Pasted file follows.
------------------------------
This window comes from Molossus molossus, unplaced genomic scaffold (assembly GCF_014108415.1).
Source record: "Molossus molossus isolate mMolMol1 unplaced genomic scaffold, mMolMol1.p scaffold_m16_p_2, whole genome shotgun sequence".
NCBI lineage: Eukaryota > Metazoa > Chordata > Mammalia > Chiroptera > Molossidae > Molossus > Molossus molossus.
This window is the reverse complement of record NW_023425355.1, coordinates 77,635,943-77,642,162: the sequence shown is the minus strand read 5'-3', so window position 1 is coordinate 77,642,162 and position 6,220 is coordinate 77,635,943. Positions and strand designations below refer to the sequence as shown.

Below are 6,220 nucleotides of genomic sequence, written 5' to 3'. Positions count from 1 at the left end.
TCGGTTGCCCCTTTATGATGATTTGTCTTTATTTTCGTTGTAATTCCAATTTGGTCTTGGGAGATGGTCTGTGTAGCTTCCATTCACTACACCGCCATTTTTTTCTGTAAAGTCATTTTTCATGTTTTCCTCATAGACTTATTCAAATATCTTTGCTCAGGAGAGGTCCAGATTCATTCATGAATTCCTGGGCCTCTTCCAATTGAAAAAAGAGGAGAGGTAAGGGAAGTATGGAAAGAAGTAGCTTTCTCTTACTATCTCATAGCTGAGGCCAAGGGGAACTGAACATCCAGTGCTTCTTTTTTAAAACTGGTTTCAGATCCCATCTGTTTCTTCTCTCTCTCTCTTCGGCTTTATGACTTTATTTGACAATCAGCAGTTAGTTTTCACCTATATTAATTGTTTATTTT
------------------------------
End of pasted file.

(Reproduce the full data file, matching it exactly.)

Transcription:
This window comes from Molossus molossus, unplaced genomic scaffold (assembly GCF_014108415.1).
Source record: "Molossus molossus isolate mMolMol1 unplaced genomic scaffold, mMolMol1.p scaffold_m16_p_2, whole genome shotgun sequence".
NCBI lineage: Eukaryota > Metazoa > Chordata > Mammalia > Chiroptera > Molossidae > Molossus > Molossus molossus.
This window is the reverse complement of record NW_023425355.1, coordinates 77,635,943-77,642,162: the sequence shown is the minus strand read 5'-3', so window position 1 is coordinate 77,642,162 and position 6,220 is coordinate 77,635,943. Positions and strand designations below refer to the sequence as shown.

Below are 6,220 nucleotides of genomic sequence, written 5' to 3'. Positions count from 1 at the left end.
TCGGTTGCCCCTTTATGATGATTTGTCTTTATTTTCGTTGTAATTCCAATTTGGTCTTGGGAGATGGTCTGTGTAGCTTCCATTCACTACACCGCCATTTTTTTCTGTAAAGTCATTTTTCATGTTTTCCTCATAGACTTATTCAAATATCTTTGCTCAGGAGAGGTCCAGATTCATTCATGAATTCCTGGGCCTCTTCCAATTGAAAAAAGAGGAGAGGTAAGGGAAGTATGGAAAGAAGTAGCTTTCTCTTACTATCTCATAGCTGAGGCCAAGGGGAACTGAACATCCAGTGCTTCTTTTTTAAAACTGGTTTCAGATCCCATCTGTTTCTTCTCTCTCTCTCTTCGGCTTTATGACTTTATTTGACAATCAGCAGTTAGTTTTCACCTATATTAATTGTTTATTTT